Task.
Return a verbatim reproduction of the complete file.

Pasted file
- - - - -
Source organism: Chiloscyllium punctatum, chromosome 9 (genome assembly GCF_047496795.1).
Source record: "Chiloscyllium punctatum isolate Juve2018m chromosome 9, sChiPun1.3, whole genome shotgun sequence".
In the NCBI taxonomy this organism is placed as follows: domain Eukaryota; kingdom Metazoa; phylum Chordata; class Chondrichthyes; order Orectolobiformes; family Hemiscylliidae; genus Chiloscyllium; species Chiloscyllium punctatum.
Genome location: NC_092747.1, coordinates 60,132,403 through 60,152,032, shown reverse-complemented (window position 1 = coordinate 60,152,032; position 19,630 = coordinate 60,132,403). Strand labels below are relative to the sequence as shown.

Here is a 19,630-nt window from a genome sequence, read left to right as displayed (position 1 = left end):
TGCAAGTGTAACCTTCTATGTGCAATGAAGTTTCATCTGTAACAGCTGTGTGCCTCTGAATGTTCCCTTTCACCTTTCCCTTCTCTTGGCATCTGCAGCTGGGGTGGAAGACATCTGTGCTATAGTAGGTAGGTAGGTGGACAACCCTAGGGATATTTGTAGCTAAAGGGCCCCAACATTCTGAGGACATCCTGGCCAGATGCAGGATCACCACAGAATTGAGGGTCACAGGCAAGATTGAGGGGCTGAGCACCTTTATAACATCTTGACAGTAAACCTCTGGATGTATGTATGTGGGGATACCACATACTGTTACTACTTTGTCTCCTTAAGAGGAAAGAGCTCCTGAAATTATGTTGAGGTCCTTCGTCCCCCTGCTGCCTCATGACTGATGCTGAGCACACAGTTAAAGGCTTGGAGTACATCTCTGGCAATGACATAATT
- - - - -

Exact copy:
Source organism: Chiloscyllium punctatum, chromosome 9 (genome assembly GCF_047496795.1).
Source record: "Chiloscyllium punctatum isolate Juve2018m chromosome 9, sChiPun1.3, whole genome shotgun sequence".
In the NCBI taxonomy this organism is placed as follows: domain Eukaryota; kingdom Metazoa; phylum Chordata; class Chondrichthyes; order Orectolobiformes; family Hemiscylliidae; genus Chiloscyllium; species Chiloscyllium punctatum.
Genome location: NC_092747.1, coordinates 60,132,403 through 60,152,032, shown reverse-complemented (window position 1 = coordinate 60,152,032; position 19,630 = coordinate 60,132,403). Strand labels below are relative to the sequence as shown.

Here is a 19,630-nt window from a genome sequence, read left to right as displayed (position 1 = left end):
TGCAAGTGTAACCTTCTATGTGCAATGAAGTTTCATCTGTAACAGCTGTGTGCCTCTGAATGTTCCCTTTCACCTTTCCCTTCTCTTGGCATCTGCAGCTGGGGTGGAAGACATCTGTGCTATAGTAGGTAGGTAGGTGGACAACCCTAGGGATATTTGTAGCTAAAGGGCCCCAACATTCTGAGGACATCCTGGCCAGATGCAGGATCACCACAGAATTGAGGGTCACAGGCAAGATTGAGGGGCTGAGCACCTTTATAACATCTTGACAGTAAACCTCTGGATGTATGTATGTGGGGATACCACATACTGTTACTACTTTGTCTCCTTAAGAGGAAAGAGCTCCTGAAATTATGTTGAGGTCCTTCGTCCCCCTGCTGCCTCATGACTGATGCTGAGCACACAGTTAAAGGCTTGGAGTACATCTCTGGCAATGACATAATT